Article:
Plaintiffs allege in their complaint that they are the surface owners of land located on the Fort Berthold Indian Reservation, that defendants operate oil wells on their property, that an oil spill occurred, and that defendants have failed to pay plaintiffs for damage caused by the spill. These allegations, while bare bones, are sufficient to state a claim for damages arising under tort or possibly also nuisance.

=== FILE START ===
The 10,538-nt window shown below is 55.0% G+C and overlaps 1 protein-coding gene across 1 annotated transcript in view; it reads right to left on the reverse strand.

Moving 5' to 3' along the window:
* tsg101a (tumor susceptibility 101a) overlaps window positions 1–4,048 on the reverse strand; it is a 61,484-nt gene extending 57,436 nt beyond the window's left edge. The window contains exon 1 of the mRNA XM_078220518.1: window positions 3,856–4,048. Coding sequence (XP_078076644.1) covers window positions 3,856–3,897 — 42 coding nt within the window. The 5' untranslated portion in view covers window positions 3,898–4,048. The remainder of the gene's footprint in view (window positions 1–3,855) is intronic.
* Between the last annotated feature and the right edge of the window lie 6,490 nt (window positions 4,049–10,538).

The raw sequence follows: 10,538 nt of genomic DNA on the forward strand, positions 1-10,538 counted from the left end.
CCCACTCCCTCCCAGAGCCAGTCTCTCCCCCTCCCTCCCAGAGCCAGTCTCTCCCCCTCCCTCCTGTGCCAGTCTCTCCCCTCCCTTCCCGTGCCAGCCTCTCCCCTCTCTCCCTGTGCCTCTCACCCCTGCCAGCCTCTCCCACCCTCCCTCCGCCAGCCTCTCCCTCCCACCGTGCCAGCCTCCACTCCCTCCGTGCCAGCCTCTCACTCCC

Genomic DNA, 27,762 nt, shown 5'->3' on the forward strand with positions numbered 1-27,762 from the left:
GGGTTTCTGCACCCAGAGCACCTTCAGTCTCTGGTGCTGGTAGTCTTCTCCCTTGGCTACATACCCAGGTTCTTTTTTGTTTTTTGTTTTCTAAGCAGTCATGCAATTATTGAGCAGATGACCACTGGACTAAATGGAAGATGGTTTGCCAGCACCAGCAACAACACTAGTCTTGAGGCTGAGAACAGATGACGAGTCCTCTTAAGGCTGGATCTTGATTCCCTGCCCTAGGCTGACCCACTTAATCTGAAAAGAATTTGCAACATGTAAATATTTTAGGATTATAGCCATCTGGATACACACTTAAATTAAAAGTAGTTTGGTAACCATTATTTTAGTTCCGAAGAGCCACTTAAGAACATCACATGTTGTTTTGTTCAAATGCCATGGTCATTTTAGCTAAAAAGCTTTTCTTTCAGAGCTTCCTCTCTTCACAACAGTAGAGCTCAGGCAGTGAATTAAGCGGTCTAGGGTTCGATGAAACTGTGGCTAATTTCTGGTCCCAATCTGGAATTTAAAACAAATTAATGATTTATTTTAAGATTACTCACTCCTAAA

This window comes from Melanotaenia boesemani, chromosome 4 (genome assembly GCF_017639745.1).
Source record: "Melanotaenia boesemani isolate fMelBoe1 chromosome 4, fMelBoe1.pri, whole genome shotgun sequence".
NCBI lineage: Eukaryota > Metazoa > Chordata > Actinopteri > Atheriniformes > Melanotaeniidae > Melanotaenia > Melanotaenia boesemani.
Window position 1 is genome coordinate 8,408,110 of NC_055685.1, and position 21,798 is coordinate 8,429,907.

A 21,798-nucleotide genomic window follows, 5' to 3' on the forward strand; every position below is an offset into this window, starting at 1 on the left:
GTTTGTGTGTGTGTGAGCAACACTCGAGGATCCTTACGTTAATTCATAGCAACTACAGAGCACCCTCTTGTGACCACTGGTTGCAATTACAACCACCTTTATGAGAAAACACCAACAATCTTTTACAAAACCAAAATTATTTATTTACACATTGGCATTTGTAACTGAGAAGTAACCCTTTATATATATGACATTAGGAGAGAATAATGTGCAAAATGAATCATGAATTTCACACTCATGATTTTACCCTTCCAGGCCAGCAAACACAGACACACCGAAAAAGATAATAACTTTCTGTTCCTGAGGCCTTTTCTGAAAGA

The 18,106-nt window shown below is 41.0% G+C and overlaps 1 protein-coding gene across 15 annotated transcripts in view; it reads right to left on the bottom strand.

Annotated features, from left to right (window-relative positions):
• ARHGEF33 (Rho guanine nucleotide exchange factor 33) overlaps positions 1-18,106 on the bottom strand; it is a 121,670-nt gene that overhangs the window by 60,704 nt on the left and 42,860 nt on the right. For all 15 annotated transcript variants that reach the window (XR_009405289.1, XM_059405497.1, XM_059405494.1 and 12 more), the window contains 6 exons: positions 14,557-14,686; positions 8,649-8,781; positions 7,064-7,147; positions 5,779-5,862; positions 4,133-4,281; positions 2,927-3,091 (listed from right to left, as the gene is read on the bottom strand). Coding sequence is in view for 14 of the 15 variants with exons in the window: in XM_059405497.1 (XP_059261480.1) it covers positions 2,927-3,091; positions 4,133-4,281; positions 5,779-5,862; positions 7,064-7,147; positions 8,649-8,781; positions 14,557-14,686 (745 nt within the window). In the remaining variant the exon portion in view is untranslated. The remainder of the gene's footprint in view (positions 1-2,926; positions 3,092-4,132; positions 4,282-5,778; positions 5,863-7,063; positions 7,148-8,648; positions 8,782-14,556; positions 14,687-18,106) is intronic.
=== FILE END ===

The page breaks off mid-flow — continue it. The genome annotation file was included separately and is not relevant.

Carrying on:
What muddies the water, however, is an additional paragraph in the complaint that recites a portion of what defendants contend in their motion to dismiss (and what plaintiffs appear to agree in their response) is a paragraph from a 2010 Surface Damage, Access and Easement Agreement (“2010 Agreement”). While acknowledging that the complaint is not a model of clarity, defendants contend that the inclusion of this paragraph suggests that the claim plaintiffs are intending to bring is for a breach of the 2010 Agreement. Defendants go on to contend that the 2010 Agreement was replaced by a Surface Use and Damage Agreement dated October 2, 2012 (“2012 Agreement”). Defendants have submitted both agreements and argue the court can consider them upon a motion to dismiss since the complaint makes reference to the 2010 Agreement and that the 2012 Agreement is a public record. Defendants argues that, since the 2010 Agreement was not operative when the alleged spill took place given its replacement by the 2012 Agreement, the complaint fails to state a claim upon which relief can be granted.